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Providing emotional support for family

Wallowa Memorial Home Health is a comfort to grieving Enterprise family


Nora Stangel runs Wallowa Memorial Hospital’s Home Health and End of Life Care. She said the sprout from the old trunk in the framed photograph represents the assistance she and her team of nurses give to families facing the loss of a loved one. (Katy Nesbitt/For The Observer)

ENTERPRISE — Caring for loved ones at the end of their lives is never easy, but an Enterprise man who was facing the loss of his wife found honest, kind support from Wallowa Memorial’s Home Health Care.

Willy Locke lives just outside of Enterprise on a farm he shared with his wife, Nancy Lincoln. Shortly after he and Nancy were married they began a 15-year journey with a rare form of cancer — adenoid cystic carcinoma.

“Only 500 people in the U.S. have it, and maybe 10,000 in the world,” Locke said.

Lincoln had surgery to have a nerve removed and underwent aggressive radiation. At the time, the cancer was stopped in its tracks, Locke said.

Every year following the cancer treatment Lincoln had an MRI and remained cancer free until last year. When Lincoln was first diagnosed they were told she had 10 years to live, Locke said.

“Nancy was always looking into the possibilities to be cured before her 10 years were up,” Locke said. “All they could treat her with was head and neck cancer treatment,” Locke said. “Nothing is developed for ACC and it is about as different as a broken arm from a gall stone.”

She participated in treatment trials until the cancer had metastasized in her brain, but Locke said after she developed “brain mets” she no longer qualified.

“Between being a trooper and being stubborn she was the perfect lab rat,” Locke said. “She didn’t let any hopelessness affect her.”

On June 15, Locke said, his wife went through her last chemo treatment. Faced with the fact that cancer was winning the battle for Lincoln’s life, a staff member at the University of Washington medical center called in a referral to Wallowa Memorial Home Health Care Director Nora Stangel.

When Locke said he called about home health care a couple weeks earlier he was told that Lincoln didn’t qualify because she wasn’t housebound. The University of Washington referral gave the green light for home visits and within two days Stangel started regular visits, sometimes as many as four a day for the next two weeks.

Locke said he had some medical training as a ski patrolman, a job that required stopping bleeding or bracing a broken bone. In those cases the medical aid is to help the victim get better. With palliative care, or comfort care, all of the rational things to do for a sick person are turned on their head.

“Nora made a reality for us, explaining what we could do and couldn’t do,” Locke said. “Your brain isn’t used to thinking of things that way.”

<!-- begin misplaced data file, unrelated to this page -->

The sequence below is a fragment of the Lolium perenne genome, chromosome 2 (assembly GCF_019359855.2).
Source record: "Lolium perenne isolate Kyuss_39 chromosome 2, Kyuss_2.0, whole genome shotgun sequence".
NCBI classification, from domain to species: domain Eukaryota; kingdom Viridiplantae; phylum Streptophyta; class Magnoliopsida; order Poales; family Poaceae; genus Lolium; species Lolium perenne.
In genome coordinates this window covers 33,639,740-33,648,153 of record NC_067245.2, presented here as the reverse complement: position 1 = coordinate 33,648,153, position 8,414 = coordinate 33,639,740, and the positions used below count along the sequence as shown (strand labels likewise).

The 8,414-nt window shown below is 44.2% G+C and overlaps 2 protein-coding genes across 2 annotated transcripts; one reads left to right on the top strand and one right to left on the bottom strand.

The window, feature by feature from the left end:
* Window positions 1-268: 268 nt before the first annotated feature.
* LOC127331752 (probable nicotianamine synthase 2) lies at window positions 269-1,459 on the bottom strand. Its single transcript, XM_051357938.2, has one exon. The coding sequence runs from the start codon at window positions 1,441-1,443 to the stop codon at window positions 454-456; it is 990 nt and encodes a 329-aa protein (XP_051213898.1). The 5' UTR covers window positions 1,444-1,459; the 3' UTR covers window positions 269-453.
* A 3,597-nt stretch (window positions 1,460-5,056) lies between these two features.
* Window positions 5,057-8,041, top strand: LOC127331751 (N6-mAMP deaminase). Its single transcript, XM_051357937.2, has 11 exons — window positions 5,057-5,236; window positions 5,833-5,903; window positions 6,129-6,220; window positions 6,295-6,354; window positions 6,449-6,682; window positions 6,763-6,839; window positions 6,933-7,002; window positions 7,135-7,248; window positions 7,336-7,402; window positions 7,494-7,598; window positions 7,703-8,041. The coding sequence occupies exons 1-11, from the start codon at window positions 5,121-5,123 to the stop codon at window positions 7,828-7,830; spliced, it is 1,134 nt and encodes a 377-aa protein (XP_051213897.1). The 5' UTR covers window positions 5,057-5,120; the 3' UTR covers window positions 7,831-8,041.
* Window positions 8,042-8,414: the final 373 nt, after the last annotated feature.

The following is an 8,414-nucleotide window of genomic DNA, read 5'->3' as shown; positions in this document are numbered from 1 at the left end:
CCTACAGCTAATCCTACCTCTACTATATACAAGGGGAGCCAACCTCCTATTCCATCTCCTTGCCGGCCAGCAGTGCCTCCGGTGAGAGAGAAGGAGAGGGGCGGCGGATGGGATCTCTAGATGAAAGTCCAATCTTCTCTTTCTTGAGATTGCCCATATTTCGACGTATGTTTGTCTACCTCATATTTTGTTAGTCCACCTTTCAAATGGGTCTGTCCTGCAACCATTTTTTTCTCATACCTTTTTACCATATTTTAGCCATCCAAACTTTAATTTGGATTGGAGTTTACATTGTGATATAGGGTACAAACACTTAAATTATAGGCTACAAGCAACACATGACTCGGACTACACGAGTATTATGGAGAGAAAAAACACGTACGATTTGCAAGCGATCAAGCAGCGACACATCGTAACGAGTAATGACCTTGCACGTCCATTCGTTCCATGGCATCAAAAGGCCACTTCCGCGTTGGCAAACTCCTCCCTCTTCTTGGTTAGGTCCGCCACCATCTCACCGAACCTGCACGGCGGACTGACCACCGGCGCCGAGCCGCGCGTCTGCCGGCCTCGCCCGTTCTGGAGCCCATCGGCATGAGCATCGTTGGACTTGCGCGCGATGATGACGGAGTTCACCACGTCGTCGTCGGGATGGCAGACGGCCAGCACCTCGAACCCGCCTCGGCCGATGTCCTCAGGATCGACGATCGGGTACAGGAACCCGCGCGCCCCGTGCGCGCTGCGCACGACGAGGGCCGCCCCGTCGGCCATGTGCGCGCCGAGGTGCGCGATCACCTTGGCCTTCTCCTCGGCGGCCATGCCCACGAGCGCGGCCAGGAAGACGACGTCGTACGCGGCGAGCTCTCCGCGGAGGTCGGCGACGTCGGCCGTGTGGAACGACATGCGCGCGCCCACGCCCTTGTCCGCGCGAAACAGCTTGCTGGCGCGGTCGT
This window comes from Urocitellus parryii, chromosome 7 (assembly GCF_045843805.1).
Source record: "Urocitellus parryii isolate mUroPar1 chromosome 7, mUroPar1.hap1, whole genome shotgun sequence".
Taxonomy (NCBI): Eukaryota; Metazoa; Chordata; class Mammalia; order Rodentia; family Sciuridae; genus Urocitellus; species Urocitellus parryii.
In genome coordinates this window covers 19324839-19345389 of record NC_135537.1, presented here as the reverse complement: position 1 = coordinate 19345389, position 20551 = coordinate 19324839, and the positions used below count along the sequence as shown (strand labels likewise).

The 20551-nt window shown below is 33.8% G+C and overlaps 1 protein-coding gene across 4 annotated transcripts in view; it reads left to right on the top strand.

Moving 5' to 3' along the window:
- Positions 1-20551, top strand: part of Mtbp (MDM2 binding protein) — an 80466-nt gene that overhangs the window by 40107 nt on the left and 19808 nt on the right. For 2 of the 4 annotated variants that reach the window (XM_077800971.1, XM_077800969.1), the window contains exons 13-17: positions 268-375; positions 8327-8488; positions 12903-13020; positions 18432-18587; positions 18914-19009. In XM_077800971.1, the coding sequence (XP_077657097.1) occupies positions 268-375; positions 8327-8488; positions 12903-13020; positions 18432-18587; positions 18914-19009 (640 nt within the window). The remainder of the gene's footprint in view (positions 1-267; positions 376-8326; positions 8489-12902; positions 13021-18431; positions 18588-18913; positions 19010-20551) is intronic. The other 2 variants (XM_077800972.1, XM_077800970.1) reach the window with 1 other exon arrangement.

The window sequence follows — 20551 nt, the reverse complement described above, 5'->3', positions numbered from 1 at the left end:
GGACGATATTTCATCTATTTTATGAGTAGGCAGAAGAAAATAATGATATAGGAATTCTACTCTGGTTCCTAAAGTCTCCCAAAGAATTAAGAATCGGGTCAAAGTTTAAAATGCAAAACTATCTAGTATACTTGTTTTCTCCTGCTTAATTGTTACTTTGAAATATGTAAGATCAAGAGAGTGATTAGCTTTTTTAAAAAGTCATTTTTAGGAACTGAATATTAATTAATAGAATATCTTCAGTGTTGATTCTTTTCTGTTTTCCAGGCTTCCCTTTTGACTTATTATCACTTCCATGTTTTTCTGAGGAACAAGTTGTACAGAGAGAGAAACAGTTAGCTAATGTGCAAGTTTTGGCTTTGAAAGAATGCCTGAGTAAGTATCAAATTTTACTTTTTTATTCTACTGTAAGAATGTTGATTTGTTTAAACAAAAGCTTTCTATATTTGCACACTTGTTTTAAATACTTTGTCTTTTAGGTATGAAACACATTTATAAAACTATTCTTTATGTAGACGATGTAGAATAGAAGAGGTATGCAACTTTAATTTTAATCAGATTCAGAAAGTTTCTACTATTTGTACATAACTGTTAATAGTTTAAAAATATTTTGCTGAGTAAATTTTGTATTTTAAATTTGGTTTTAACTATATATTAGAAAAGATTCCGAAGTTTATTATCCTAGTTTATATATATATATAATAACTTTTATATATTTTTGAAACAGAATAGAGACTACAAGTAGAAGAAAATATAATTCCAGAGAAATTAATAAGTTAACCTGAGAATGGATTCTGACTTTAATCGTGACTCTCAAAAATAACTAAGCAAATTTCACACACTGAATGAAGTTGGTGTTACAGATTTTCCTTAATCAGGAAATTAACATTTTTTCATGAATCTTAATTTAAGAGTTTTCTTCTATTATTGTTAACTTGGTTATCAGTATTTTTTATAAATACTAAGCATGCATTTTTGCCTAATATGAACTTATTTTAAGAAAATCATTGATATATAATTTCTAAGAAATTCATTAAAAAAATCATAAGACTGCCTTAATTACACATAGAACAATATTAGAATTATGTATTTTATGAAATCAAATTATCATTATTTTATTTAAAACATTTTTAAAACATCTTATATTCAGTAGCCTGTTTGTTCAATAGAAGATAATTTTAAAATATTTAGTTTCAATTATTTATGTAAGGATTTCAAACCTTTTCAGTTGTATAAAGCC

For instance, Locke said, Stangel showed them how to help Lincoln eat the little food that she could; she was having trouble swallowing. She also explained what medications were still worth taking and which ones were not. She even suggested that after Nancy died Locke should take her medications to the sheriff’s office for proper disposal.

In 1985, Wallowa Memorial Hospital’s Home Health Care arm was a branch of the Grande Ronde Hospital in La Grande. Stangel said she moved to Wallowa County to head up the department, now solely run by Wallowa Memorial, in 1986. The Lakeview native and Oregon Health Sciences University graduate had been working at St. Charles Medical Center in Bend as a surgery nurse.

End of life or hospice-type care comes under Stangel’s department’s responsibility.

“What we want people to understand is we provide end of life nursing just like a hospice,” Stangel said.

Home Health provides 24/7 on-call nursing care, and connects patients to a minister, if requested, and covers medications, like the pain pump. They can even consult with a palliative specialist via video conference at Wallowa Memorial, Stangel said.

“We will keep the patient as comfortable as possible,” Stangel said.

As far as preparing the patient and the family for what to expect, Stangel said compassion is the main thing she and her nurses provide.

“To assist people through this time is our reward,” she said.

Faced with no cure, Stangel said terminally ill patients’ mental status deteriorates.

Instead of curing the patient, hospice-type care is about pain relief and comfort.

Sometimes medications become difficult to swallow, Stangel said, so the nurse will sort out which medications can be administered in a liquid.

“Suffering can be greater than loss,” Locke said, after having to watch his wife in pain for so long. “Nora guided us through this training so we all felt more comfortable helping Nancy. Our family can’t express enough appreciation for having this service for someone so close to us.”